That very same day, NASA also posted an online notice few people saw — seeking four-star hotel bids for its December awards,


So NASA is urinating away 4 million of your tax dollars this year, throwing luxurious parties and patting themselves on the back. In December they'll dump $400,000 to $500,000 in Orlando, according to CBS News.

I love space exploration as much as anyone. If they wanted billions to go to Pluto, I'd probably never say a word. But high dollar shindigs? Give me a break. I work with an organization helping to feed the hungry. We get a $30 to $1 return on our transportation budget (and we buy our own gas, use up our own office supplies and take no pay so almost every penny donated goes to transportation) — in other words, Decembers Awards budget (a paltry $28K) would let me put $840,000 worth of food in the warehouse.

So, here's my challenge, Rocket Scientists — Take a pass on the coconut shrimp and send the savings our way. I'm sure we can feed a few thousand families for your sacrifice."
Bug

+ - Virus that came Pre-Installed on Maxtor HD 1

Submitted by
kirouac
kirouac writes "Security mavens from Kaspersky say they have discovered a nasty virus that came pre-installed on Maxtor external hard drives sold in the Netherlands. The virus, dubbed Virus.Win32.AutoRun.ah, was found on the Maxtor 3200 Personal Storage, according to this press release from Kaspersky (translated from Dutch to English courtesy of FreeTranslation.com). The company said the virus roots around a computer in search of gaming passwords. The malicious code also rifles through a computer's contents and deletes mp3 files, according to a separate description of the virus, also from Kaspersky. A spokesman for Seagate, which recently acquired Maxtor, said the company was investigating Kaspersky's findings. "This scenario seems unlikely because the 3200 does not have any software preloaded on the drive so there is not an opportunity for a virus to be loaded," he said. Yes the drive is formatted but I have never heard of a virus that lives in the master boot record.""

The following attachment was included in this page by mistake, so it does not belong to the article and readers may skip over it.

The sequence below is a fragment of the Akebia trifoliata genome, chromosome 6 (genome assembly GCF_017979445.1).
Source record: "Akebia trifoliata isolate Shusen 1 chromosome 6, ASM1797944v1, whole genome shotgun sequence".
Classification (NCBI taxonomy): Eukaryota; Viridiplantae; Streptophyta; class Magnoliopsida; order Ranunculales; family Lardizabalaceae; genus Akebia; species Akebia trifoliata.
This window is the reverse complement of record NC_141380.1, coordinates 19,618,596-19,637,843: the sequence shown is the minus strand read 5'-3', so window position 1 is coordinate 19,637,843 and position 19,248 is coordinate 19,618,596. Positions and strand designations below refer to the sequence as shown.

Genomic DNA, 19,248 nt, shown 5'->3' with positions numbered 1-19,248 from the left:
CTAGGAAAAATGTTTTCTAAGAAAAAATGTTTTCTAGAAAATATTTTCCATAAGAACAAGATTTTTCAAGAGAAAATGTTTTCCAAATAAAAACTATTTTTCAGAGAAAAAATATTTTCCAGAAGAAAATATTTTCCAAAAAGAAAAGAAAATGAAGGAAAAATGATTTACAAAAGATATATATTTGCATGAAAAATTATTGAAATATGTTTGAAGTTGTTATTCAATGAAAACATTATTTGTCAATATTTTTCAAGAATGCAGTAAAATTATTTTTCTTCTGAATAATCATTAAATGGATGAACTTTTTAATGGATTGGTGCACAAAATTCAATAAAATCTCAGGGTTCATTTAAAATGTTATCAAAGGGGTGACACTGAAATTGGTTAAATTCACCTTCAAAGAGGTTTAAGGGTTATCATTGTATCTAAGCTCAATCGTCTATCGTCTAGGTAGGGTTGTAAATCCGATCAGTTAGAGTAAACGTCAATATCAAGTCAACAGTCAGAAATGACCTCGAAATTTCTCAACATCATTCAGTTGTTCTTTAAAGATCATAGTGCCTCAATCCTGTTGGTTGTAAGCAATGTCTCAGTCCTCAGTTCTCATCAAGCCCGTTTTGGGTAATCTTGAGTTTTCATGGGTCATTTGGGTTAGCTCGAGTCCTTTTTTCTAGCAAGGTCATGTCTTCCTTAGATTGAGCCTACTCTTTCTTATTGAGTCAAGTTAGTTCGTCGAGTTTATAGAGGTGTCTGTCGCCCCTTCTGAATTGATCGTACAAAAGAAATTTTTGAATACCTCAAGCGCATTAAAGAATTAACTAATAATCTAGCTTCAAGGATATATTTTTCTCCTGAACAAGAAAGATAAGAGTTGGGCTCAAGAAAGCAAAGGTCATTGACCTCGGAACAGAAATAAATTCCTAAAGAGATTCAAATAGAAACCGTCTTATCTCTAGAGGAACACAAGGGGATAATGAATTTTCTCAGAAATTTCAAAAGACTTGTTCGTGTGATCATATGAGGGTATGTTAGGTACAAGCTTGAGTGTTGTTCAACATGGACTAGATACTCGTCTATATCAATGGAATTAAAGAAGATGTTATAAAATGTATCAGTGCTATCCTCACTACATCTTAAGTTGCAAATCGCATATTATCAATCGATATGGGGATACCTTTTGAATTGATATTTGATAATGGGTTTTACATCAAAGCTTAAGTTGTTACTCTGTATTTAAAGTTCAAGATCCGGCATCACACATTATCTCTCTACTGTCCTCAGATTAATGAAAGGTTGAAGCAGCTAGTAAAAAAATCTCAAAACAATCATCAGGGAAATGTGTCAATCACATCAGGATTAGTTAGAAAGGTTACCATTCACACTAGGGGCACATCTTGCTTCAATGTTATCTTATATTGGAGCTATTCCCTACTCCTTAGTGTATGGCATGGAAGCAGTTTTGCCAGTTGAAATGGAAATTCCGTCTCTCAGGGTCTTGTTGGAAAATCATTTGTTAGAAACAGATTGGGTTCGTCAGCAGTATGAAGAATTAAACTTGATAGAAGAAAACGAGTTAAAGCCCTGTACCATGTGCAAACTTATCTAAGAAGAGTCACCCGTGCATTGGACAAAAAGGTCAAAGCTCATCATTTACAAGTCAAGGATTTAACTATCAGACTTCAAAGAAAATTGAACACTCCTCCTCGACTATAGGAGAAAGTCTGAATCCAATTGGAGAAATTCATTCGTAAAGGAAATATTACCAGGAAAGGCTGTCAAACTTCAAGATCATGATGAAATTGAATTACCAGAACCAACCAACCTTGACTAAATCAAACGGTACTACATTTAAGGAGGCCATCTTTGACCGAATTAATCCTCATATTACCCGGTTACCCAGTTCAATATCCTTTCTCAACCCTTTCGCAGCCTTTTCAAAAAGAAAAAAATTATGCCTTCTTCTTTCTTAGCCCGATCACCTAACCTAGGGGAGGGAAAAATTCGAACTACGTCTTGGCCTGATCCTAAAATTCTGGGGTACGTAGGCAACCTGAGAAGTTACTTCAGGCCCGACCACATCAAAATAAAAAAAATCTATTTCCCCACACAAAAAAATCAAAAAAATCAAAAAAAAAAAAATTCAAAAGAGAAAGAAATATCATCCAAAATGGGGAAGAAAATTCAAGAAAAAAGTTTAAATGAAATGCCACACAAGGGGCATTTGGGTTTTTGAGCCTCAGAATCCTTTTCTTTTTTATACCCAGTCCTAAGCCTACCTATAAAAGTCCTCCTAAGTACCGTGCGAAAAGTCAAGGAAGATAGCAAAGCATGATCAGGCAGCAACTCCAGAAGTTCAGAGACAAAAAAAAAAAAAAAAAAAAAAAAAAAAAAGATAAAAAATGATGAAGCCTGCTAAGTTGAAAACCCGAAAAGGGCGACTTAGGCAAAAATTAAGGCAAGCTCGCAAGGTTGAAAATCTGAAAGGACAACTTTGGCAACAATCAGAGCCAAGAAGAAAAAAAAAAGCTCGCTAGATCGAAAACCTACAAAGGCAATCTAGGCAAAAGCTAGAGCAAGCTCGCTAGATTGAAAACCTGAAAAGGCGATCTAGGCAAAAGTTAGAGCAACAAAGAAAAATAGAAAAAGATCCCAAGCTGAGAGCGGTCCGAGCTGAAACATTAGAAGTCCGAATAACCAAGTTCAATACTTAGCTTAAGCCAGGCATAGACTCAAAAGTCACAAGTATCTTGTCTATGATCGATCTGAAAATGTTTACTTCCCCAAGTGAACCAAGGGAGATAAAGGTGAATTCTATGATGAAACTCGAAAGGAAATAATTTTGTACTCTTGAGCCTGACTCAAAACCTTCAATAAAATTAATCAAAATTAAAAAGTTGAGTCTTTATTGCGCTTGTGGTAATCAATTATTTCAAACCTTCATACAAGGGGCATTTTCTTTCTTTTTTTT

Caldera

+ - Half of SCO's Accountants Quit->

Submitted by
Groklaw Reader
Groklaw Reader writes "Apparently, SCO's lawyers were working overtime last Sunday, because they wrote a quick plea to the bankruptcy court for permission to hire accounting temps. Why? Approximately half of SCO's finance department has resigned or been fired. Two who resigned had over ten years of experience each. One can only assume that they know what's about to happen to SCO."
Link to Original Source
Programming

+ - C#, C++, Delphi and Java compilers tested

Submitted by Anonymous Coward
An anonymous reader writes "Developer named Master Alex, took LZMA SDK and compiled a set of benchmark using SDK as an algorithm base. Here he put an archive with source and compiled in Delphi, C#, C++ and Java binaries. Results are put here and retested here. See, Java runtime code speed in decompressing under Windows x64 is only 15% slower then that of C++.

So, the question is can you provide an optimized code in Delphi 7 so it achieve the same (+-10%) speed as C++ compiled code? Or is it impossible? It presumed that Delphi binaries are very fast, almost of C++ speed."

A penny saved is a penny to squander. -- Ambrose Bierce